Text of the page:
Traces of pesticides are contained in almost half of the food Europeans eat, according to an annual report issued this week by the European Union's food safety watchdog. Researchers found pesticides in 46.7 percent of the samples. While this may sound like a lot, only 2.8 percent exceeded maximum residue levels permitted under EU law. Some environmental NGOs are challenging EFSA's assessment of the pesticide situation.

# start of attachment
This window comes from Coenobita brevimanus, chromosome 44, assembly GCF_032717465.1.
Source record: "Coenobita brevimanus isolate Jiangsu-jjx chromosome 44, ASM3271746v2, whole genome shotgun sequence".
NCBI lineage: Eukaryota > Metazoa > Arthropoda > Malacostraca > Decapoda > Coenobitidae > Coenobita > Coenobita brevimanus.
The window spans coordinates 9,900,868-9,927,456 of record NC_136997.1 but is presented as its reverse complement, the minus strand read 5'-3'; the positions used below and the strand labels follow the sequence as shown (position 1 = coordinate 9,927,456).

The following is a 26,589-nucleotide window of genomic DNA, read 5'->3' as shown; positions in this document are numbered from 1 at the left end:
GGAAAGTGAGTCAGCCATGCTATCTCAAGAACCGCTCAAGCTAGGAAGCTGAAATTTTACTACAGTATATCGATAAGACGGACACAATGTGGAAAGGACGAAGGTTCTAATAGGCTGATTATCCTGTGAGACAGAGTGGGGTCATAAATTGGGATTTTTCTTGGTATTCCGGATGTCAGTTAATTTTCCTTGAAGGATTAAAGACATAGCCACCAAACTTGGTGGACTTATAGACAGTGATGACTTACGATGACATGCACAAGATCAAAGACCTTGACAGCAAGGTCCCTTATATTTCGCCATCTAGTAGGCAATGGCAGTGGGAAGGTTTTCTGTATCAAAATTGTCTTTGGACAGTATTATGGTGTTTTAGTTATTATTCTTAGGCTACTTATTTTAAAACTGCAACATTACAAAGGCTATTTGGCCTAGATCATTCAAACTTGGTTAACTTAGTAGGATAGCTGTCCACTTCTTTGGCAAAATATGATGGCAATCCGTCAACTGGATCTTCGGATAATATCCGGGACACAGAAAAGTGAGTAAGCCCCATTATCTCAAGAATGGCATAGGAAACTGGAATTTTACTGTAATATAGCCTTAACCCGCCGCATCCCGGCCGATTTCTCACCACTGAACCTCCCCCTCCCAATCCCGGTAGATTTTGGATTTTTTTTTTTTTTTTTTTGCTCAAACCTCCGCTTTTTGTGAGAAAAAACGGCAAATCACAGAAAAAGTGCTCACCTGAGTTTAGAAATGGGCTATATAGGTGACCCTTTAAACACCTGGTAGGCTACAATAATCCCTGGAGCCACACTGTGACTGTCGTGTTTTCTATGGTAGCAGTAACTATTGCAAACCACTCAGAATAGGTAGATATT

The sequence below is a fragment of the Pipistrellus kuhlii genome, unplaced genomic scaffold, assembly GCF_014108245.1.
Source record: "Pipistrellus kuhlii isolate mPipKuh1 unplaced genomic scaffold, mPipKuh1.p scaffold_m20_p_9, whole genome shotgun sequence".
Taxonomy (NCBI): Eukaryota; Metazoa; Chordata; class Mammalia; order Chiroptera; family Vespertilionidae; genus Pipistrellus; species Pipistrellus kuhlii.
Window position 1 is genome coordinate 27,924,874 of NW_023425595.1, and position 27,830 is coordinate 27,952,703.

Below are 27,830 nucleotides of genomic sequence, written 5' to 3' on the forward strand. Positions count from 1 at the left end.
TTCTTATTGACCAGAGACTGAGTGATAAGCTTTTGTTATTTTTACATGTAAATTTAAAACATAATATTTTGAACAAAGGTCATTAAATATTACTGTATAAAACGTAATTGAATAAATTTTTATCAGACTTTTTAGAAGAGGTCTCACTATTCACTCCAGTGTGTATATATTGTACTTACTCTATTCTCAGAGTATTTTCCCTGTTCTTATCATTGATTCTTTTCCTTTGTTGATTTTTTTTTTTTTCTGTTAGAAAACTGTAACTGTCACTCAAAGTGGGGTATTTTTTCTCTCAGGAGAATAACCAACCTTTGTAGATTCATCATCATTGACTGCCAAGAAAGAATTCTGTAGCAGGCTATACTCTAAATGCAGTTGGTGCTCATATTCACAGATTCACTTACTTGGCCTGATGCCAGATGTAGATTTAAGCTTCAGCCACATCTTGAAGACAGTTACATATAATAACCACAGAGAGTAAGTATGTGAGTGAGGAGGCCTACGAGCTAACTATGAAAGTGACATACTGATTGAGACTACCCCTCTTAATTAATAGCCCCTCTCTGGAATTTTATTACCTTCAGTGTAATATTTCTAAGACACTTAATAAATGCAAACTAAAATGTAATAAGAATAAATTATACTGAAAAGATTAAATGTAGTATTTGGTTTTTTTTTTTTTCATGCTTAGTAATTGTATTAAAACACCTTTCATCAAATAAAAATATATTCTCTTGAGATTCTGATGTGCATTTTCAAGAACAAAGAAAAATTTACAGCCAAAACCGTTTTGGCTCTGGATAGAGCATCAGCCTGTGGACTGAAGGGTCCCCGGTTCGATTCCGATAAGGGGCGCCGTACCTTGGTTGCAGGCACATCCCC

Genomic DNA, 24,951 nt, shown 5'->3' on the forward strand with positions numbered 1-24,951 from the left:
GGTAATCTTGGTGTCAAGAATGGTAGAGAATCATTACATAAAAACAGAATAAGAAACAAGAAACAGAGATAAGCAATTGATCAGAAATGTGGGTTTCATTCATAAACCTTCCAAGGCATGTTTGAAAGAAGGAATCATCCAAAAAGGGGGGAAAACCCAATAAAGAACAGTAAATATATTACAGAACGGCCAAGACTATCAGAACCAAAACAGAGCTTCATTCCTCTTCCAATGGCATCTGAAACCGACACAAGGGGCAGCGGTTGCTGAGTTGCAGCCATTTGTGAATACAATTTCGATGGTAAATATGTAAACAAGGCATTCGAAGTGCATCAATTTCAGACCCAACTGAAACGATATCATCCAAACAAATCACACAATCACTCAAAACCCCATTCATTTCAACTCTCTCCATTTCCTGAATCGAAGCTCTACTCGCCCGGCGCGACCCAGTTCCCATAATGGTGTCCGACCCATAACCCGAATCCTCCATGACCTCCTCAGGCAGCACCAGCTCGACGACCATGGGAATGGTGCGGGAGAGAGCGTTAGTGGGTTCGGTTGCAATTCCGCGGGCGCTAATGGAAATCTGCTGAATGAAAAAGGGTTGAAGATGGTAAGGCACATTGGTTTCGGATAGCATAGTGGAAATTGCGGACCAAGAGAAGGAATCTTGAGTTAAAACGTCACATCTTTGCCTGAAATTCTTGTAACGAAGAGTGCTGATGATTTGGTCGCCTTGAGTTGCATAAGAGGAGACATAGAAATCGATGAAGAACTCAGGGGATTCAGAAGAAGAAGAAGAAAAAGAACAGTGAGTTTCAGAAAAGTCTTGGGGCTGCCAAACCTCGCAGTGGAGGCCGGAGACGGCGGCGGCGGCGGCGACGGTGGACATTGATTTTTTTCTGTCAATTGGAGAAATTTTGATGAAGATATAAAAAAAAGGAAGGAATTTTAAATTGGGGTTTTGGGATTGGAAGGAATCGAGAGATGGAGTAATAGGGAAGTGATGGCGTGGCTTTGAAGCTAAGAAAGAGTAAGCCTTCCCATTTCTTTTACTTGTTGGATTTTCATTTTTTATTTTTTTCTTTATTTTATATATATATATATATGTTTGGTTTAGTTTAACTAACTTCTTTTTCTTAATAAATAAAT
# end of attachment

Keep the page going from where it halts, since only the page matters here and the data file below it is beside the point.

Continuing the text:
"They've chosen this upbeat message for the whole narrative," Paul Johnston, head of the science unit at Greenpeace, told DW. "But what this means is that effectively everybody is being exposed to pesticides through their foods. The fact is that there are unnatural substances in our food that don't actually need to be there." He says the annual monitoring reports are being used to give false reassurance to consumers, pretending that more is known about the potential effects than actually is. Though we may know how much pesticide residue there is, we don't know how the pesticides are affecting us - particularly if they interact with other pesticides. We are all exposed to a cocktail of pesticides, rather than to single substances, and the toxicology of mixtures remains poorly understood,"